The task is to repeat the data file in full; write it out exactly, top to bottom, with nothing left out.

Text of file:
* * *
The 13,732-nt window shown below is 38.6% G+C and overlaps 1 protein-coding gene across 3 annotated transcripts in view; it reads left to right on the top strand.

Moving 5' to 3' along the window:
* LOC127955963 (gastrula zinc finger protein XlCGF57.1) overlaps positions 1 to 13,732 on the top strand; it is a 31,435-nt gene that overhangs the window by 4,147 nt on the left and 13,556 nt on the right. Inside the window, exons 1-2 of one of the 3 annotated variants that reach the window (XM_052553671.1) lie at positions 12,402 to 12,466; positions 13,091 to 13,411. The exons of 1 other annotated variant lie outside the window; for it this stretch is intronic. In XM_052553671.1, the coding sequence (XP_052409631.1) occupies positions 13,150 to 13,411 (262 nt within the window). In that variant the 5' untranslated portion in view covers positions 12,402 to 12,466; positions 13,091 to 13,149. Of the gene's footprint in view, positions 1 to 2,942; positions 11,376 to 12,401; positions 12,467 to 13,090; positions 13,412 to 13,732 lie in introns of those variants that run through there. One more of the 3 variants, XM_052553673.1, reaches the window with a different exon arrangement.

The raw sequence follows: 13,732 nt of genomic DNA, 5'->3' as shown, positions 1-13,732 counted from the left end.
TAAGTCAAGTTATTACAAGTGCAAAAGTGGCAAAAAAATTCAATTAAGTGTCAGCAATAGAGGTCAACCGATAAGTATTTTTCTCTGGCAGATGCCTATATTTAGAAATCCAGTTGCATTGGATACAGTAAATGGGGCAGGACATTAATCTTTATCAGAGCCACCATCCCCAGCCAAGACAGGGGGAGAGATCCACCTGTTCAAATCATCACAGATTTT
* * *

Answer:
The 13,732-nt window shown below is 38.6% G+C and overlaps 1 protein-coding gene across 3 annotated transcripts in view; it reads left to right on the top strand.

Moving 5' to 3' along the window:
* LOC127955963 (gastrula zinc finger protein XlCGF57.1) overlaps positions 1 to 13,732 on the top strand; it is a 31,435-nt gene that overhangs the window by 4,147 nt on the left and 13,556 nt on the right. Inside the window, exons 1-2 of one of the 3 annotated variants that reach the window (XM_052553671.1) lie at positions 12,402 to 12,466; positions 13,091 to 13,411. The exons of 1 other annotated variant lie outside the window; for it this stretch is intronic. In XM_052553671.1, the coding sequence (XP_052409631.1) occupies positions 13,150 to 13,411 (262 nt within the window). In that variant the 5' untranslated portion in view covers positions 12,402 to 12,466; positions 13,091 to 13,149. Of the gene's footprint in view, positions 1 to 2,942; positions 11,376 to 12,401; positions 12,467 to 13,090; positions 13,412 to 13,732 lie in introns of those variants that run through there. One more of the 3 variants, XM_052553673.1, reaches the window with a different exon arrangement.

The raw sequence follows: 13,732 nt of genomic DNA, 5'->3' as shown, positions 1-13,732 counted from the left end.
TAAGTCAAGTTATTACAAGTGCAAAAGTGGCAAAAAAATTCAATTAAGTGTCAGCAATAGAGGTCAACCGATAAGTATTTTTCTCTGGCAGATGCCTATATTTAGAAATCCAGTTGCATTGGATACAGTAAATGGGGCAGGACATTAATCTTTATCAGAGCCACCATCCCCAGCCAAGACAGGGGGAGAGATCCACCTGTTCAAATCATCACAGATTTT